Starting in 2020, Madison will fund its 15 city-supported neighborhood centers with a new model that aims to bring consistency to a payment structure and clarity to expectations.
Neighborhood centers currently receive “center support” for management and administrative functions, as well as funding for child and youth development programs serving elementary, middle and high school kids.
However, the amount of support neighborhood centers receive varies between $50,000 and $170,000 and does not necessarily correlate to the size of a center, the number of people it serves or its budget, Community Development Division Director Jim O’Keefe said.
Rationale for these payments has “faded over the years,” making it a difficult structure to explain and defend, O’Keefe said.
“Part of what we’re trying to do with this new structure is to bring … some consistency to those payments,” O’Keefe said.
Fully implementing the processes for Center Support funding, which includes the cost to operate and manage facilities, and School-Age Child and Youth Development funding will require $393,000 in the 2020 operating budget, according to the resolution the City Council adopted Tuesday.
The city’s 2019 operating budget appropriates more than $1.3 million for center support payments to 15 neighborhood centers. The budget also appropriates more than $1 million to support ongoing School-Age Child and Youth Development program contracts, about $870,000 of which is allocated to neighborhood centers.
“Through this process, we are really reaffirming ... a unique relationship that the city has to its neighborhood centers that recognizes the very important work that they do across the city,” O’Keefe said. “This is, in essence, doubling down or cementing that relationship.”
The new framework will utilize a two-tiered approach that standardizes payment levels for centers based on shared attributes or characteristics. It also protects centers from funding reductions by using a method that does not redistribute funds among centers and by allowing centers under certain situations to transfer funding for center support for us in programming.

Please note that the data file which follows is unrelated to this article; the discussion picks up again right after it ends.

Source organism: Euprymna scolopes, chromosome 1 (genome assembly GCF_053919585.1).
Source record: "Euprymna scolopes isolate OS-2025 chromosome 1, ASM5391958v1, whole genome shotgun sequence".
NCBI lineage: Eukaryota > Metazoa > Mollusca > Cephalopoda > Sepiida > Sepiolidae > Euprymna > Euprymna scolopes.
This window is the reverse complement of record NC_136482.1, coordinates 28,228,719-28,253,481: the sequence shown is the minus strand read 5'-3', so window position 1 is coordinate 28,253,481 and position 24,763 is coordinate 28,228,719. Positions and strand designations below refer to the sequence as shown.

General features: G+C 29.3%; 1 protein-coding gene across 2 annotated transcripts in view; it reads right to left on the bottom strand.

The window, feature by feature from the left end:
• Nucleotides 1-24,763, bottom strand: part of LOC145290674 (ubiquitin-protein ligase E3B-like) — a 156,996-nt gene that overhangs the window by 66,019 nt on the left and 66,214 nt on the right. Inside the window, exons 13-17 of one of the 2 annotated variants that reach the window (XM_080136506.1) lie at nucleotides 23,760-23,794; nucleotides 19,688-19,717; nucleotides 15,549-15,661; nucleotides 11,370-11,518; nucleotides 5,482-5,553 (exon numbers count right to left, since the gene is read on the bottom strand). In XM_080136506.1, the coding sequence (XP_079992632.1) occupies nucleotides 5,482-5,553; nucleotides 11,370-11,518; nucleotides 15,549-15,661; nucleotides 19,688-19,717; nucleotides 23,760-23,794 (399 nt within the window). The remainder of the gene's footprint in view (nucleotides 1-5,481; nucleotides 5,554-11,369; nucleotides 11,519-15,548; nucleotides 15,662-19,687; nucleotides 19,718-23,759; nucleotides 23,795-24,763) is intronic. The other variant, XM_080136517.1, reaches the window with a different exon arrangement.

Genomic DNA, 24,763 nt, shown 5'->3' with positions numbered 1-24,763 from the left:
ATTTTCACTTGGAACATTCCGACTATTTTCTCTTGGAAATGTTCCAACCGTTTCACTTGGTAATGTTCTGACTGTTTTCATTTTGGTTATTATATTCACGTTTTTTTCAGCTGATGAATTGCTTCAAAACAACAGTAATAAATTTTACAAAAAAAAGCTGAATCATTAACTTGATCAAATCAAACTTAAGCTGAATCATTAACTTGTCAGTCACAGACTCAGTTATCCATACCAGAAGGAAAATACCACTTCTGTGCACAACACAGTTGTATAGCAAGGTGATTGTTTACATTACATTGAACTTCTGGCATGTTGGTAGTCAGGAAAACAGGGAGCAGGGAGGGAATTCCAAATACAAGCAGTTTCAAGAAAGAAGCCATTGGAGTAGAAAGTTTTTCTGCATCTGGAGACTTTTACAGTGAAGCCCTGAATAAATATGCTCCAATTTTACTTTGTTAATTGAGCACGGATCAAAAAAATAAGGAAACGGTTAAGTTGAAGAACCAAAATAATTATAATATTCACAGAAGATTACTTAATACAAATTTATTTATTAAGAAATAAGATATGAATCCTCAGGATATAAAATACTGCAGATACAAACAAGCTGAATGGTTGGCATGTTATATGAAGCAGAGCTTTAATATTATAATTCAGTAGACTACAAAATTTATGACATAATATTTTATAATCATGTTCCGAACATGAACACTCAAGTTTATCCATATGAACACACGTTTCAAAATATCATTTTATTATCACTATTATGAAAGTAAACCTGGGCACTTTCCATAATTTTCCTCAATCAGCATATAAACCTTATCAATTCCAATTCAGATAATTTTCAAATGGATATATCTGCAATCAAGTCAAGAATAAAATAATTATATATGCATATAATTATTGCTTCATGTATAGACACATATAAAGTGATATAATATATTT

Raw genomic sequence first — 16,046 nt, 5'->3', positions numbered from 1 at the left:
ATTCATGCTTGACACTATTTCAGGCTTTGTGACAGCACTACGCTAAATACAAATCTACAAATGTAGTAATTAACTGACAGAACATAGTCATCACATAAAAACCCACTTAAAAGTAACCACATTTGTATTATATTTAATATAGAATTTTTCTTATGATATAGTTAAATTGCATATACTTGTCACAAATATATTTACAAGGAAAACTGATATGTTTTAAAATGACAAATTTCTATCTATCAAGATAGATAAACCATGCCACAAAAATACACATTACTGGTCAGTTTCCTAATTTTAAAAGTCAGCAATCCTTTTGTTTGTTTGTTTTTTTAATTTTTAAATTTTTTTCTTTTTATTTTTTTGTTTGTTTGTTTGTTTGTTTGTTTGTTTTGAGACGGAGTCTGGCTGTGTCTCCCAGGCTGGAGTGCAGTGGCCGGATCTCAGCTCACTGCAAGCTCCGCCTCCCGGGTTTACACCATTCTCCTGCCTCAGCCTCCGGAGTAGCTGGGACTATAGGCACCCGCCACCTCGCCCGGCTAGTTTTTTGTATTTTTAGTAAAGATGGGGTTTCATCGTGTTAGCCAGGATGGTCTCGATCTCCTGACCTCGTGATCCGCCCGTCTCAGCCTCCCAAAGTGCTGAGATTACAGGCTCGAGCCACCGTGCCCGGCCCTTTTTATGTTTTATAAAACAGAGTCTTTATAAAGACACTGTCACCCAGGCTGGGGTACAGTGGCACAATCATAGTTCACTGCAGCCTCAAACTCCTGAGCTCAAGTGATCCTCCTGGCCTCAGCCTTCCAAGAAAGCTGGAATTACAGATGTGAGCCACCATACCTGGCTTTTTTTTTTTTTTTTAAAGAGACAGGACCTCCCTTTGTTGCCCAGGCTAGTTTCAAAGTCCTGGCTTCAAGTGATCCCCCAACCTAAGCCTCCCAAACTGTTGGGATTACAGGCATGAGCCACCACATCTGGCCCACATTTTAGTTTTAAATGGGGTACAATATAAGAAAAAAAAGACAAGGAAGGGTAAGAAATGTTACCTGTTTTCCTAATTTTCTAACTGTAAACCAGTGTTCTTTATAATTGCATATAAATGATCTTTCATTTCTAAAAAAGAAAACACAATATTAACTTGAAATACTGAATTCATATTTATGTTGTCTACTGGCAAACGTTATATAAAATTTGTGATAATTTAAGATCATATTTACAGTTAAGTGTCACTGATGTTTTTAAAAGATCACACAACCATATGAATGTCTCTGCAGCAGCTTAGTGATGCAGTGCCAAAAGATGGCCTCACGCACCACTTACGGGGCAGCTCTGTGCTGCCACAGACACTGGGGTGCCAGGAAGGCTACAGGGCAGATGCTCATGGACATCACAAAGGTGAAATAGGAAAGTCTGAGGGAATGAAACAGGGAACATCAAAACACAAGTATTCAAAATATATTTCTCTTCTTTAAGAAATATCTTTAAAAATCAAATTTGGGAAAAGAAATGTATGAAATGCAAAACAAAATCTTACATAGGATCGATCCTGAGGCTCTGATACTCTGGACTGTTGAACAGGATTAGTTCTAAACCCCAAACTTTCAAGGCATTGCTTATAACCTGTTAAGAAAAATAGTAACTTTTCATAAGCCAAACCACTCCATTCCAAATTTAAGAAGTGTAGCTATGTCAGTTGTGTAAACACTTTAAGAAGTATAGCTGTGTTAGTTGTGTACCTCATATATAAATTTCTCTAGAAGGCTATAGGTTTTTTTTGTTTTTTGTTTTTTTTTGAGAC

The City Council’s approval of the resolution authorizes Community Development Division staff to conduct request for proposal processes for Center Support and School-Age Child and Youth Development funding in 2019 to take effect on Jan. 1, 2020.
Funding for center support and youth programming have not been subject to a request for proposal process since 2013, creating a lack of opportunity for agencies to seek funding to offset cost increases or program changes.
Centers will not receive less funding under the new model. In situations in which a neighborhood center’s 2019 Center Support allocation is less than its payment under the new tiered structure, that neighborhood center’s payment will rise to the tiered amount in 2020.
“It’s going to allow centers to focus less attention on the process of applying for funds and allow them to place more of their attention on the work that they do to serve the neighborhood,” O’Keefe said.
The center support policy framework sets expectations in four key areas:
- Prioritize serving individuals and families in neighborhoods next to the center with a focus on low-income residents.
- Engage residents to ensure that the services, programs and activities the neighborhood center offers reflect the residents’ priorities.
- Increase access on nights and weekends.
- Provide Child and Youth Programming that aligns with identified city standards.
Paul Terranova, the executive director of Lussier Community Education Center, said Monday during the Finance Committee meeting that Madison neighborhood centers have developed “organically” based on the needs in the community, internal organization skills and outside opportunities. The new framework would provide “uniformity,” he said.
“One of the things that implementing this model will do is create a sense of what is expected from community centers,” Terranova said.
Further, the framework for School-Age Child and Youth Development funding incorporates practices developed through the Madison Out-Of-School-Time initiative.
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